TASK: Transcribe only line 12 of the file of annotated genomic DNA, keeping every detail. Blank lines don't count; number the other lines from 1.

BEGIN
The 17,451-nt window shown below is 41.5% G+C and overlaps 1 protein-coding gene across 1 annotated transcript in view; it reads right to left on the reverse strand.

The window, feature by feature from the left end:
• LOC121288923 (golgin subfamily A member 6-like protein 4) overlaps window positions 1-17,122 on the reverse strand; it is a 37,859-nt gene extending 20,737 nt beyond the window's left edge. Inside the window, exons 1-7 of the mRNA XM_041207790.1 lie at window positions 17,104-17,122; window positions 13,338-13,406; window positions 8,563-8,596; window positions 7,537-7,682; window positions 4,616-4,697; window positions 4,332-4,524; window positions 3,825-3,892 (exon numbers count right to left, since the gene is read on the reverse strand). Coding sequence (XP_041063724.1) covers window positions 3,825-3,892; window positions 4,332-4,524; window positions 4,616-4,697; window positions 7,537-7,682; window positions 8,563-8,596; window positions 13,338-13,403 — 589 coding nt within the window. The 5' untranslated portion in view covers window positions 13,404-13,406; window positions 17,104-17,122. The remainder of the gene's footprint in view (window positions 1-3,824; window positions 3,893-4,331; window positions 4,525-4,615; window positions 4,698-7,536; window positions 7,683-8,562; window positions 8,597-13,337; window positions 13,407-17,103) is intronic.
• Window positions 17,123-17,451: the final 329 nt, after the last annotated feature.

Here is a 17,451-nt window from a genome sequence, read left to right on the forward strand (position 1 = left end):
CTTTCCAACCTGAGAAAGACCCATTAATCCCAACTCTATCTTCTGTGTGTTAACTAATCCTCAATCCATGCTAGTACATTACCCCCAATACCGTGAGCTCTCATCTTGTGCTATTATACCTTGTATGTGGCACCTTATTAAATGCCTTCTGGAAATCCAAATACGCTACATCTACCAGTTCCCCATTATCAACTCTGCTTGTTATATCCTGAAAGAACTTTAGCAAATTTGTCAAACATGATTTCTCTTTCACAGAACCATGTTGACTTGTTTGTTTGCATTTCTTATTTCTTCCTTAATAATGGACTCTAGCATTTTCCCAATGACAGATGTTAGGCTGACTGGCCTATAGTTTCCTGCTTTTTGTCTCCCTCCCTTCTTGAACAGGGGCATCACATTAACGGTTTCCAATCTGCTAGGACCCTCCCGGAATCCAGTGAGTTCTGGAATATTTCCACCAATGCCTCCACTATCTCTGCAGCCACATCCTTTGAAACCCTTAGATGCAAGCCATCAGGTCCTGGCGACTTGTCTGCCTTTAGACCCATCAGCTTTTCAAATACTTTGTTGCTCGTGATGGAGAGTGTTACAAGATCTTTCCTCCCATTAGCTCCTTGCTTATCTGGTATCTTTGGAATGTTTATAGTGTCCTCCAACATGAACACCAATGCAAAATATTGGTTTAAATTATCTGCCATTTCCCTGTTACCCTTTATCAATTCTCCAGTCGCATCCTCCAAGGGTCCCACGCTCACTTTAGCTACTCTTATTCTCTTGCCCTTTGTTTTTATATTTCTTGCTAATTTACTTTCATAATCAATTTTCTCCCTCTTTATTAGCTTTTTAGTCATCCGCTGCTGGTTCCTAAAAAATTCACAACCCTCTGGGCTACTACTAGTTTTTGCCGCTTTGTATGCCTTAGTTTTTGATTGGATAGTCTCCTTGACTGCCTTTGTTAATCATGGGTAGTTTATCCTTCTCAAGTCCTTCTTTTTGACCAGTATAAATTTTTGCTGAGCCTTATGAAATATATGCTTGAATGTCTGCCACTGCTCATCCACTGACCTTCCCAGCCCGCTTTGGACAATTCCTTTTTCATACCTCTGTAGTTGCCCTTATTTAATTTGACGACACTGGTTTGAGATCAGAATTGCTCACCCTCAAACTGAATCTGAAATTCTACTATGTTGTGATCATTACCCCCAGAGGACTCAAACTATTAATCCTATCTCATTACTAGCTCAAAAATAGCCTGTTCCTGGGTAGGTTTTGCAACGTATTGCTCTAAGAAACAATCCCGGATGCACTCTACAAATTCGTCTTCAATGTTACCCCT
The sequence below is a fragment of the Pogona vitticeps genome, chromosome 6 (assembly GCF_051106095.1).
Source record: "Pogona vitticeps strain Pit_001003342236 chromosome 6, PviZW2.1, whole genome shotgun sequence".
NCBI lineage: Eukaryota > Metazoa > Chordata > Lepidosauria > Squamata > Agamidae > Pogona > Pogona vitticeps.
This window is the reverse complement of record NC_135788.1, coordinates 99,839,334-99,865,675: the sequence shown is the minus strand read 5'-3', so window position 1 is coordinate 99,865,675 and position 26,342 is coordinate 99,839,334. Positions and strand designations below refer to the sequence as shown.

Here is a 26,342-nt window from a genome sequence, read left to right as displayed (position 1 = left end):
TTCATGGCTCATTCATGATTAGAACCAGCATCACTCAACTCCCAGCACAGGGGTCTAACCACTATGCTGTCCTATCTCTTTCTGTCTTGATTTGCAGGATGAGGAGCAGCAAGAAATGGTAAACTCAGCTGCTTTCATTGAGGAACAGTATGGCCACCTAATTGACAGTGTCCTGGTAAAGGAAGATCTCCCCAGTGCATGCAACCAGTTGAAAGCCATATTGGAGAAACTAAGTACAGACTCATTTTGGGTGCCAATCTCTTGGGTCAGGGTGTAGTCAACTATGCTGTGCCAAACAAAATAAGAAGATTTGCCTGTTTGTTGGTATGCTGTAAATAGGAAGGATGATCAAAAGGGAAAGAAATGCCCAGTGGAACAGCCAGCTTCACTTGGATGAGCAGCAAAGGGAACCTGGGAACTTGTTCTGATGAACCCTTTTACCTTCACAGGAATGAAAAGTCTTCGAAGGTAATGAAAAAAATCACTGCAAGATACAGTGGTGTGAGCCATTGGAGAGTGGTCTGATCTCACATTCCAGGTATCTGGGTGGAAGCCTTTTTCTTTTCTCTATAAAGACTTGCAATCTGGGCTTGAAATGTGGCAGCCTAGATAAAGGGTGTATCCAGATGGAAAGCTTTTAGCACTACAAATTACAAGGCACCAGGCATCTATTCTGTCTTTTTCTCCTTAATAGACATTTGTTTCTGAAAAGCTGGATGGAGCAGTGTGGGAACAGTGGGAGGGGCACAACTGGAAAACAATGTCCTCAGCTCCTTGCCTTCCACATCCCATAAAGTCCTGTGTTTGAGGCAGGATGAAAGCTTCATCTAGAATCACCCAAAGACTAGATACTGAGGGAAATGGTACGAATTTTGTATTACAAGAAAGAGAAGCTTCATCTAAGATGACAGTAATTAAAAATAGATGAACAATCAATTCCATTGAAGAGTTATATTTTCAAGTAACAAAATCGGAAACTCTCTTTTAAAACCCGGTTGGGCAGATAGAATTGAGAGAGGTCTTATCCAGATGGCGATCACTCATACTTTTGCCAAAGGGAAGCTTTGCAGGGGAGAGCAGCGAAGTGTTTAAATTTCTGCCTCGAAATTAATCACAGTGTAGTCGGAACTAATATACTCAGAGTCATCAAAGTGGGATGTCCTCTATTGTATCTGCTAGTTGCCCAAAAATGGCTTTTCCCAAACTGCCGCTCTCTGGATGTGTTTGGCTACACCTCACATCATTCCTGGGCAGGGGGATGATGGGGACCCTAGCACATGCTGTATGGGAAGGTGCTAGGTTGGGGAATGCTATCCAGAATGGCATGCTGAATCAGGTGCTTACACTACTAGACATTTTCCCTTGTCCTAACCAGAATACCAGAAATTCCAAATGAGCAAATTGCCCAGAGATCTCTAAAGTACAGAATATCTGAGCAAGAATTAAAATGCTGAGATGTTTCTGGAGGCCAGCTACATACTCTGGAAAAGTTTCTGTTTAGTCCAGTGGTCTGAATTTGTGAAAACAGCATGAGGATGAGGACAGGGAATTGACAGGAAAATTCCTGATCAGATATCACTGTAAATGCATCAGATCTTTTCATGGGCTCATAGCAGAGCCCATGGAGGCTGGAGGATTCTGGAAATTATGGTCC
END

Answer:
TTCATGGCTCATTCATGATTAGAACCAGCATCACTCAACTCCCAGCACAGGGGTCTAACCACTATGCTGTCCTATCTCTTTCTGTCTTGATTTGCAGGATGAGGAGCAGCAAGAAATGGTAAACTCAGCTGCTTTCATTGAGGAACAGTATGGCCACCTAATTGACAGTGTCCTGGTAAAGGAAGATCTCCCCAGTGCATGCAACCAGTTGAAAGCCATATTGGAGAAACTAAGTACAGACTCATTTTGGGTGCCAATCTCTTGGGTCAGGGTGTAGTCAACTATGCTGTGCCAAACAAAATAAGAAGATTTGCCTGTTTGTTGGTATGCTGTAAATAGGAAGGATGATCAAAAGGGAAAGAAATGCCCAGTGGAACAGCCAGCTTCACTTGGATGAGCAGCAAAGGGAACCTGGGAACTTGTTCTGATGAACCCTTTTACCTTCACAGGAATGAAAAGTCTTCGAAGGTAATGAAAAAAATCACTGCAAGATACAGTGGTGTGAGCCATTGGAGAGTGGTCTGATCTCACATTCCAGGTATCTGGGTGGAAGCCTTTTTCTTTTCTCTATAAAGACTTGCAATCTGGGCTTGAAATGTGGCAGCCTAGATAAAGGGTGTATCCAGATGGAAAGCTTTTAGCACTACAAATTACAAGGCACCAGGCATCTATTCTGTCTTTTTCTCCTTAATAGACATTTGTTTCTGAAAAGCTGGATGGAGCAGTGTGGGAACAGTGGGAGGGGCACAACTGGAAAACAATGTCCTCAGCTCCTTGCCTTCCACATCCCATAAAGTCCTGTGTTTGAGGCAGGATGAAAGCTTCATCTAGAATCACCCAAAGACTAGATACTGAGGGAAATGGTACGAATTTTGTATTACAAGAAAGAGAAGCTTCATCTAAGATGACAGTAATTAAAAATAGATGAACAATCAATTCCATTGAAGAGTTATATTTTCAAGTAACAAAATCGGAAACTCTCTTTTAAAACCCGGTTGGGCAGATAGAATTGAGAGAGGTCTTATCCAGATGGCGATCACTCATACTTTTGCCAAAGGGAAGCTTTGCAGGGGAGAGCAGCGAAGTGTTTAAATTTCTGCCTCGAAATTAATCACAGTGTAGTCGGAACTAATATACTCAGAGTCATCAAAGTGGGATGTCCTCTATTGTATCTGCTAGTTGCCCAAAAATGGCTTTTCCCAAACTGCCGCTCTCTGGATGTGTTTGGCTACACCTCACATCATTCCTGGGCAGGGGGATGATGGGGACCCTAGCACATGCTGTATGGGAAGGTGCTAGGTTGGGGAATGCTATCCAGAATGGCATGCTGAATCAGGTGCTTACACTACTAGACATTTTCCCTTGTCCTAACCAGAATACCAGAAATTCCAAATGAGCAAATTGCCCAGAGATCTCTAAAGTACAGAATATCTGAGCAAGAATTAAAATGCTGAGATGTTTCTGGAGGCCAGCTACATACTCTGGAAAAGTTTCTGTTTAGTCCAGTGGTCTGAATTTGTGAAAACAGCATGAGGATGAGGACAGGGAATTGACAGGAAAATTCCTGATCAGATATCACTGTAAATGCATCAGATCTTTTCATGGGCTCATAGCAGAGCCCATGGAGGCTGGAGGATTCTGGAAATTATGGTCC